On January 13, 2009, the Deputy West Virginia State Historic Preservation Officer (SHPO) nominated the Battlefield to the Keeper of the National Register of Historic Places for inclusion in the Register. Under both federal and state law, listing of a place in the Register triggers establishment of certain protections, including minimization of adverse impacts from surface mining. See 30 C.F.R. § 780.31(a); W.Va. Code R. § 38-2-3.17.c. For a site to be listed in the Register, a majority of property owners in the area must not object. See 16 U.S.C. § 470a(a)(6); 36 C.F.R. § 60.6(g). If a majority object, the site cannot gain listing. See 16 U.S.C. § 470a(a)(6); 36 C.F.R. § 60.6(n), (s). For
the January 2009 nomination of the Battlefield, the SHPO initially determined that a majority of property owners did not object to inclusion of the Battlefield in the Register. Following that determination, on March 30, 2009, the Keeper listed the Battlefield in the Register.
One week later, the SHPO notified the Keeper that he had failed to account for a number of objections to the listing, which he had received from a law firm representing several coal companies. When the SHPO took into consideration the additional objections, he found that a majority of landowners objected to the Battlefield's inclusion in the Register. The SHPO therefore asked the Keeper to remove the Battlefield from the Register. After soliciting and considering comments, the Keeper delisted the Battlefield, agreeing that there had been prejudicial procedural error in the listing process. See 36 C.F.R. § 60.15(a)(4).
The Sierra Club, the Ohio Valley Environmental Coalition, and other organizations (collectively, the Coalition) filed an action in federal district court against the Keeper, the Secretary of the Interior, and the Director of the National Park Service (collectively, the Interior). The Coalition claimed that the Keeper's decision
to delist the Battlefield was arbitrary and capricious, and sought vacatur of the decision and relisting of the Battlefield as of March 30, 2009. The district court granted summary judgment to the Interior, holding that the Coalition failed to establish standing to bring the action. Sierra Club v. Salazar, 894 F.Supp.2d 97, 114 (D.D.C. 2012).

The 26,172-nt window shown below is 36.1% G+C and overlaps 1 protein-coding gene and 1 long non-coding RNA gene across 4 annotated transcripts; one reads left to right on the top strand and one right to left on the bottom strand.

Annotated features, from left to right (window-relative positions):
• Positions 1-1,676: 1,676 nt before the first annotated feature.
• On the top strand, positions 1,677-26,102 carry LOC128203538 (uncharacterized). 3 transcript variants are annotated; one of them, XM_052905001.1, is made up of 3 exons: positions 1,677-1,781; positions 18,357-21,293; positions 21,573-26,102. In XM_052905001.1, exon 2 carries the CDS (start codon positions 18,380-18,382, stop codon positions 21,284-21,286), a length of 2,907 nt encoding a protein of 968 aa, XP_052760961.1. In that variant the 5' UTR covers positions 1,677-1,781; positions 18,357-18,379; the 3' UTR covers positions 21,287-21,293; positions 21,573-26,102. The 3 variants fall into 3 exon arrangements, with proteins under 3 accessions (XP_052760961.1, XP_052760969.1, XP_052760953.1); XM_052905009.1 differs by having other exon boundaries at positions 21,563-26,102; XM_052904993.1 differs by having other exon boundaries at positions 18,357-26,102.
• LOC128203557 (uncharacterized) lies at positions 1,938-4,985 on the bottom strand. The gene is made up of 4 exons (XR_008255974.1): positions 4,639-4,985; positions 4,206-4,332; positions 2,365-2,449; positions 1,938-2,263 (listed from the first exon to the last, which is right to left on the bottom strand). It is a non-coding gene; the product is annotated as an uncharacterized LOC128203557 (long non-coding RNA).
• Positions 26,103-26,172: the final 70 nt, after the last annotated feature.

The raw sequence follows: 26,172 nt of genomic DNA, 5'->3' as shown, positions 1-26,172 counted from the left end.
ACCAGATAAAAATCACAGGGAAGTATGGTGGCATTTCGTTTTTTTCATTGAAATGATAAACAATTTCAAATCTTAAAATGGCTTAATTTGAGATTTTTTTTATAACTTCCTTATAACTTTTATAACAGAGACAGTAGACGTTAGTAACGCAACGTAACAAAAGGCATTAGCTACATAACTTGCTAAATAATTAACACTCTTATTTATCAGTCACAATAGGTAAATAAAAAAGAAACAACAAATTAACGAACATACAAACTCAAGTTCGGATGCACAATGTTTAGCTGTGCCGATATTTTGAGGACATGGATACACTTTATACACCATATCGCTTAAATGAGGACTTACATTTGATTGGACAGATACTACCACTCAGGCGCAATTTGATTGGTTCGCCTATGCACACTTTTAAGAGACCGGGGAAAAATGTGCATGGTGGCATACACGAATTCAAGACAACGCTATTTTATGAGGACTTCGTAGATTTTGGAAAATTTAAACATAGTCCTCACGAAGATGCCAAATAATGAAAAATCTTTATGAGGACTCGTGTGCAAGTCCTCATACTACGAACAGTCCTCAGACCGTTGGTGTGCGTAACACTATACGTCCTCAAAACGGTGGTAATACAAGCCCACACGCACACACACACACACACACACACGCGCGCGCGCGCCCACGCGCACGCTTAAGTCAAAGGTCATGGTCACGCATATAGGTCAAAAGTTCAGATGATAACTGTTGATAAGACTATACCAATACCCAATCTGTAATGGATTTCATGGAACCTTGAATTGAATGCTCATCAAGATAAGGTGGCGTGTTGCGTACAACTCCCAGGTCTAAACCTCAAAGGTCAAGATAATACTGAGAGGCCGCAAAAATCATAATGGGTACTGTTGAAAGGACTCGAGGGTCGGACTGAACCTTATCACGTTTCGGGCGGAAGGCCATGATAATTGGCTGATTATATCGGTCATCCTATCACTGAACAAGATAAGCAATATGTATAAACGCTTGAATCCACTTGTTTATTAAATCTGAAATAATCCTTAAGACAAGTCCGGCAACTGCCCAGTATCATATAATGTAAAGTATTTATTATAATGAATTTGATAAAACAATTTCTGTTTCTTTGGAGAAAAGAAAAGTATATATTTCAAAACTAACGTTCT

According to the district court, the Coalition could not demonstrate any of the three components of standing: injury in fact, causation, or redressability. With regard to injury in fact, the court held that the Coalition failed to show that any injury was " actual or imminent." Id. at 110 (internal quotation marks omitted). Even though " a considerable amount of the Battlefield is . . . currently subject to surface mining permits," there was no actual or imminent injury because the coal companies had yet to mine the Battlefield under the permits. Id. at 110. The court viewed any claim of future mining to be " purely conjectural," reasoning that certain permits had been in existence for years with no mining on the Battlefield. Id. at 112. The Coalition also could not satisfy causation because its concerns depended on " speculative predictions about the actions of third parties, the coal mining companies." Id. at 113. Turning to redressability, the
court acknowledged that federal and West Virginia mining law generally prohibited surface mining on property listed in the Register. Id. at 114 (citing 30 U.S.C. § 1272(e)(3)). Those prohibitions, however, contained an exemption for permits with valid existing rights. Id. According to the district court, the coal companies likely had valid existing rights because the permits had been " acquired prior to the historic district's inclusion on the National Register." Id. Therefore, the court held, " surface ...